Metals are the only substances that use metallic bonds among their atoms. While many elements are commonly known as metals, including iron, aluminum, gold, silver and nickel, metals include a variety of other elements as well. Most elements are metals, including some such as sodium, radium and calcium, which may not seem very metallic.
Metallic bonds are defined as those in which metals share valence electrons. For example, when sodium metallically bonds with itself, each atom is sharing the electrons in the third orbital with up to eight other atoms. The same thing happens when magnesium or other metals metallically bond to themselves.
This type of bond is strong and holds the atoms together securely. This causes metals to have very high melting temperatures and very high boiling temperatures. When a metal melts, the individual atoms lose their strict organization pattern, but the atoms remain bonded together. By contrast, when a metal boils, the atomic bonds break completely.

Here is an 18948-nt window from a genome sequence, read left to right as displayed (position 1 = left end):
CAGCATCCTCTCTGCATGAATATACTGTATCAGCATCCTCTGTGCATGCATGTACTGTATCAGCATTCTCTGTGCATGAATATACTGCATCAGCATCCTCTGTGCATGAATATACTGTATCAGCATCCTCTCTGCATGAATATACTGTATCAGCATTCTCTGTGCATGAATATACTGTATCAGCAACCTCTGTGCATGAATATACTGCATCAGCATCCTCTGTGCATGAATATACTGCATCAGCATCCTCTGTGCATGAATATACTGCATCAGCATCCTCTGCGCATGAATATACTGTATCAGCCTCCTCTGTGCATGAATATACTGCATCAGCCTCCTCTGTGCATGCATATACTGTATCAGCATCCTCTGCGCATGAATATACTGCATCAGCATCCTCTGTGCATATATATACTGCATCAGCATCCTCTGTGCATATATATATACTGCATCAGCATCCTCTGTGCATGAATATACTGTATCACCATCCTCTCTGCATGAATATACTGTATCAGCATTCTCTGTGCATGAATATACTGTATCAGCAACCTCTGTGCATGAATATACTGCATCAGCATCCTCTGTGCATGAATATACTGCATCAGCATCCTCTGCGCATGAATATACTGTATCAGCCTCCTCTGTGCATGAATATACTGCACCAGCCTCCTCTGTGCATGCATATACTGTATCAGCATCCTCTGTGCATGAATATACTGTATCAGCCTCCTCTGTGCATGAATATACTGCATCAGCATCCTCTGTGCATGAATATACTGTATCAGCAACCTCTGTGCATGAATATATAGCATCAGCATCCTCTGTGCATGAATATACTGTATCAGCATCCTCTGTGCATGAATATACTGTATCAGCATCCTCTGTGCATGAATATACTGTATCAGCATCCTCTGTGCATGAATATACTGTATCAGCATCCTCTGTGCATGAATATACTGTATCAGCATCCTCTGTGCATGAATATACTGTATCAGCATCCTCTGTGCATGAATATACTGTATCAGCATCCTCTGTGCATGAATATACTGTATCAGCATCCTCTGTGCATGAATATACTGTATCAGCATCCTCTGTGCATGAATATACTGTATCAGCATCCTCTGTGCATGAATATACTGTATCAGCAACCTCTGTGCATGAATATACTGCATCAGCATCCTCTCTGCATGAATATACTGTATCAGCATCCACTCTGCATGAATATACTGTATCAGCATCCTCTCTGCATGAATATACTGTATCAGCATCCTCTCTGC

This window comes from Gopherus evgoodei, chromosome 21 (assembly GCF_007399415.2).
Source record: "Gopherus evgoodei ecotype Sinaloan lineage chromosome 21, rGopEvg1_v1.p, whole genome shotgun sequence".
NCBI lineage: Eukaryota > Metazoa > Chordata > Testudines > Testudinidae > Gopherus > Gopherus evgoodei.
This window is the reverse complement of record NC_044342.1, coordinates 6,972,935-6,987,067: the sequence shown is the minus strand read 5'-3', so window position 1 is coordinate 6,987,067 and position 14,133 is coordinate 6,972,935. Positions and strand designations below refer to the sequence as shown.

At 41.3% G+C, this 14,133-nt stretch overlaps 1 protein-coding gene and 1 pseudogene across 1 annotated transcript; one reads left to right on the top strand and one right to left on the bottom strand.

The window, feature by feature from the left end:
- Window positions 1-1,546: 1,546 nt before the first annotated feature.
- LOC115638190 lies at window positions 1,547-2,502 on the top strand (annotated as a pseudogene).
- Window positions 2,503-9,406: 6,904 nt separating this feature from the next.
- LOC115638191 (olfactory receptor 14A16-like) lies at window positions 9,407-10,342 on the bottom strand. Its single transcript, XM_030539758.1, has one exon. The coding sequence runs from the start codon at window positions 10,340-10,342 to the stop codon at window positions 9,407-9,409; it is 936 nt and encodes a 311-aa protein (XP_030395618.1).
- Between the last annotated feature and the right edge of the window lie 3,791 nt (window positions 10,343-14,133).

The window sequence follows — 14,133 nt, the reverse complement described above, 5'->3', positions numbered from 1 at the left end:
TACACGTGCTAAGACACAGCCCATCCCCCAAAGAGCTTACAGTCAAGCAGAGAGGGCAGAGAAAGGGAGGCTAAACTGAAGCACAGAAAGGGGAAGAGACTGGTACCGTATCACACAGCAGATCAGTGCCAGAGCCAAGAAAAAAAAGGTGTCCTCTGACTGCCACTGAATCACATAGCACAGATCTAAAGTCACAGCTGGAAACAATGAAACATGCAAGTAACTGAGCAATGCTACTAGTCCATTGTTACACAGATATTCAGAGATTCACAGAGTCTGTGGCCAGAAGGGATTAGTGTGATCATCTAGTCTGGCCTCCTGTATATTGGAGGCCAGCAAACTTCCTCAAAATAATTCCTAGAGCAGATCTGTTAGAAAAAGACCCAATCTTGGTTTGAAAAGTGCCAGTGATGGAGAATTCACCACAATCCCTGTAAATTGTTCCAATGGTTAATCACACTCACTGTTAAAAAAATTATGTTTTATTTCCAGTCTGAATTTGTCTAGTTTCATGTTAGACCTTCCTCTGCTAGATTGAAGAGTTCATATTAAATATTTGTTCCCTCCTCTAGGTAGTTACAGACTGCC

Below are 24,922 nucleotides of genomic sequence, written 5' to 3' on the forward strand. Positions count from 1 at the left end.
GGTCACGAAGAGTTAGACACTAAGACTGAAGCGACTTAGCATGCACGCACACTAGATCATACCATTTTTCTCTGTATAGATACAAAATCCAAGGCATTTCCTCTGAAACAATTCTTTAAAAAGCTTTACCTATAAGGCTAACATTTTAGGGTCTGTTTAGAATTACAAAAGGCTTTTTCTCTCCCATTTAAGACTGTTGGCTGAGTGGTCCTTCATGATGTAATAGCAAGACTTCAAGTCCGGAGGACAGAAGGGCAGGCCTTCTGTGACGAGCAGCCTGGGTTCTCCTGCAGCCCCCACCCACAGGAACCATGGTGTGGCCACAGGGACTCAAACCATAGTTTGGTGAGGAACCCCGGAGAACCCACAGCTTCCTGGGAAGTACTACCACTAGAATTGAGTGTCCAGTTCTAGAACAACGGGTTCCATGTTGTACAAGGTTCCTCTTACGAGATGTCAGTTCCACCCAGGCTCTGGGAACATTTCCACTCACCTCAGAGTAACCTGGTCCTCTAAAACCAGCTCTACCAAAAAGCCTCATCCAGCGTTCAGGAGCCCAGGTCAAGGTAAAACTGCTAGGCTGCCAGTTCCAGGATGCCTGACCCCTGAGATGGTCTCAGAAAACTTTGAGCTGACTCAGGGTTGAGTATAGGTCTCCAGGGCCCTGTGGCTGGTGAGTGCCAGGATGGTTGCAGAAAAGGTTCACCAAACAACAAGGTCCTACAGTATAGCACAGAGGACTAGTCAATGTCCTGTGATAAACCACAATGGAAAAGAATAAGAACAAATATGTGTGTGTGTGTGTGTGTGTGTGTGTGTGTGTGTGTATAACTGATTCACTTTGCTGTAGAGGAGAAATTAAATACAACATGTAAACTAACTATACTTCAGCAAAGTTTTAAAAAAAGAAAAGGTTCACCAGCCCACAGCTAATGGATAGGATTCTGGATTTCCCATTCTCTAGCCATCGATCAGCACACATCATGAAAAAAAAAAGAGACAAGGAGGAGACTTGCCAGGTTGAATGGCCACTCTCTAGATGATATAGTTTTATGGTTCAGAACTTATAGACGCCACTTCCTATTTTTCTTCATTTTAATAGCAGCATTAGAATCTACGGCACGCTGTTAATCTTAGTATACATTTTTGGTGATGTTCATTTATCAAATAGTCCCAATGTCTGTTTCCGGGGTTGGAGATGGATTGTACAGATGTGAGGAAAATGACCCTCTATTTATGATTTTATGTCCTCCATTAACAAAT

Some elements are called transitional metals. These types of elements have even higher melting and boiling temperatures than metals do because they share more valence electrons. While metals share electrons in the third orbital, transition metals share third and fourth orbital electrons.